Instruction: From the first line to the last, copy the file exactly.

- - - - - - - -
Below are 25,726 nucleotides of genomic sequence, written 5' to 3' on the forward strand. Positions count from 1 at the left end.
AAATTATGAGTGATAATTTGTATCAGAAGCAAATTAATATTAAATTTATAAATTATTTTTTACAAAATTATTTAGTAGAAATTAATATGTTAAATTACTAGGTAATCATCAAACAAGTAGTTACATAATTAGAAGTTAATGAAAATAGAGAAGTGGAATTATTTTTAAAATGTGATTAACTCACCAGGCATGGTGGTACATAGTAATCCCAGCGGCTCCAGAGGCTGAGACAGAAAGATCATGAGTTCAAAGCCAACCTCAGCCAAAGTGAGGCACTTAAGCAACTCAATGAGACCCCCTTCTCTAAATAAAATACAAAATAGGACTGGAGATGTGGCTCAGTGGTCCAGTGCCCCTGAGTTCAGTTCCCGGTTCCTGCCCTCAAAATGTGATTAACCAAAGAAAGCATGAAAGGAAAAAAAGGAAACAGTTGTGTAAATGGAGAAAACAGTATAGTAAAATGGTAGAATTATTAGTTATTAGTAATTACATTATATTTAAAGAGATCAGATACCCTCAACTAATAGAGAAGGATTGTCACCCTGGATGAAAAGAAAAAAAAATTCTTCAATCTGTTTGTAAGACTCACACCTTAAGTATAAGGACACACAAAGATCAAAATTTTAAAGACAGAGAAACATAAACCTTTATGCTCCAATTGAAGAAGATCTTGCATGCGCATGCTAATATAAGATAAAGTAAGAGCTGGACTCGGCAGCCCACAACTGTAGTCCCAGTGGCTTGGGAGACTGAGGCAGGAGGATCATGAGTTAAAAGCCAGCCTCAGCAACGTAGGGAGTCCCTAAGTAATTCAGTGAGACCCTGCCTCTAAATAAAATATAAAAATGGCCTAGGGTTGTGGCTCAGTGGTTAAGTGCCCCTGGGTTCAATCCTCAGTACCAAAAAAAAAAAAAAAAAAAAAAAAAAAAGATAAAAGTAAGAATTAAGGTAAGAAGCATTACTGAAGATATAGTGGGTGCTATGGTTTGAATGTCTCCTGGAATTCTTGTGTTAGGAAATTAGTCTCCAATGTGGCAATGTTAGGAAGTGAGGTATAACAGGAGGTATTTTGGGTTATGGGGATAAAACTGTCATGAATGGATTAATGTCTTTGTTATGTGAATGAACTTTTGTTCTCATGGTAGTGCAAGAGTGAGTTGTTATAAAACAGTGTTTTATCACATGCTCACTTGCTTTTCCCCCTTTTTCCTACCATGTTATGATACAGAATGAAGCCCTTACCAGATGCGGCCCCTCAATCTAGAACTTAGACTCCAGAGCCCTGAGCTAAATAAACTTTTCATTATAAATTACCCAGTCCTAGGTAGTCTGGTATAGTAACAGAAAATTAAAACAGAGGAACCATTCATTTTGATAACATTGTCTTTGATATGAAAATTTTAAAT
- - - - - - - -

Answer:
Below are 25,726 nucleotides of genomic sequence, written 5' to 3' on the forward strand. Positions count from 1 at the left end.
AAATTATGAGTGATAATTTGTATCAGAAGCAAATTAATATTAAATTTATAAATTATTTTTTACAAAATTATTTAGTAGAAATTAATATGTTAAATTACTAGGTAATCATCAAACAAGTAGTTACATAATTAGAAGTTAATGAAAATAGAGAAGTGGAATTATTTTTAAAATGTGATTAACTCACCAGGCATGGTGGTACATAGTAATCCCAGCGGCTCCAGAGGCTGAGACAGAAAGATCATGAGTTCAAAGCCAACCTCAGCCAAAGTGAGGCACTTAAGCAACTCAATGAGACCCCCTTCTCTAAATAAAATACAAAATAGGACTGGAGATGTGGCTCAGTGGTCCAGTGCCCCTGAGTTCAGTTCCCGGTTCCTGCCCTCAAAATGTGATTAACCAAAGAAAGCATGAAAGGAAAAAAAGGAAACAGTTGTGTAAATGGAGAAAACAGTATAGTAAAATGGTAGAATTATTAGTTATTAGTAATTACATTATATTTAAAGAGATCAGATACCCTCAACTAATAGAGAAGGATTGTCACCCTGGATGAAAAGAAAAAAAAATTCTTCAATCTGTTTGTAAGACTCACACCTTAAGTATAAGGACACACAAAGATCAAAATTTTAAAGACAGAGAAACATAAACCTTTATGCTCCAATTGAAGAAGATCTTGCATGCGCATGCTAATATAAGATAAAGTAAGAGCTGGACTCGGCAGCCCACAACTGTAGTCCCAGTGGCTTGGGAGACTGAGGCAGGAGGATCATGAGTTAAAAGCCAGCCTCAGCAACGTAGGGAGTCCCTAAGTAATTCAGTGAGACCCTGCCTCTAAATAAAATATAAAAATGGCCTAGGGTTGTGGCTCAGTGGTTAAGTGCCCCTGGGTTCAATCCTCAGTACCAAAAAAAAAAAAAAAAAAAAAAAAAAAAGATAAAAGTAAGAATTAAGGTAAGAAGCATTACTGAAGATATAGTGGGTGCTATGGTTTGAATGTCTCCTGGAATTCTTGTGTTAGGAAATTAGTCTCCAATGTGGCAATGTTAGGAAGTGAGGTATAACAGGAGGTATTTTGGGTTATGGGGATAAAACTGTCATGAATGGATTAATGTCTTTGTTATGTGAATGAACTTTTGTTCTCATGGTAGTGCAAGAGTGAGTTGTTATAAAACAGTGTTTTATCACATGCTCACTTGCTTTTCCCCCTTTTTCCTACCATGTTATGATACAGAATGAAGCCCTTACCAGATGCGGCCCCTCAATCTAGAACTTAGACTCCAGAGCCCTGAGCTAAATAAACTTTTCATTATAAATTACCCAGTCCTAGGTAGTCTGGTATAGTAACAGAAAATTAAAACAGAGGAACCATTCATTTTGATAACATTGTCTTTGATATGAAAATTTTAAAT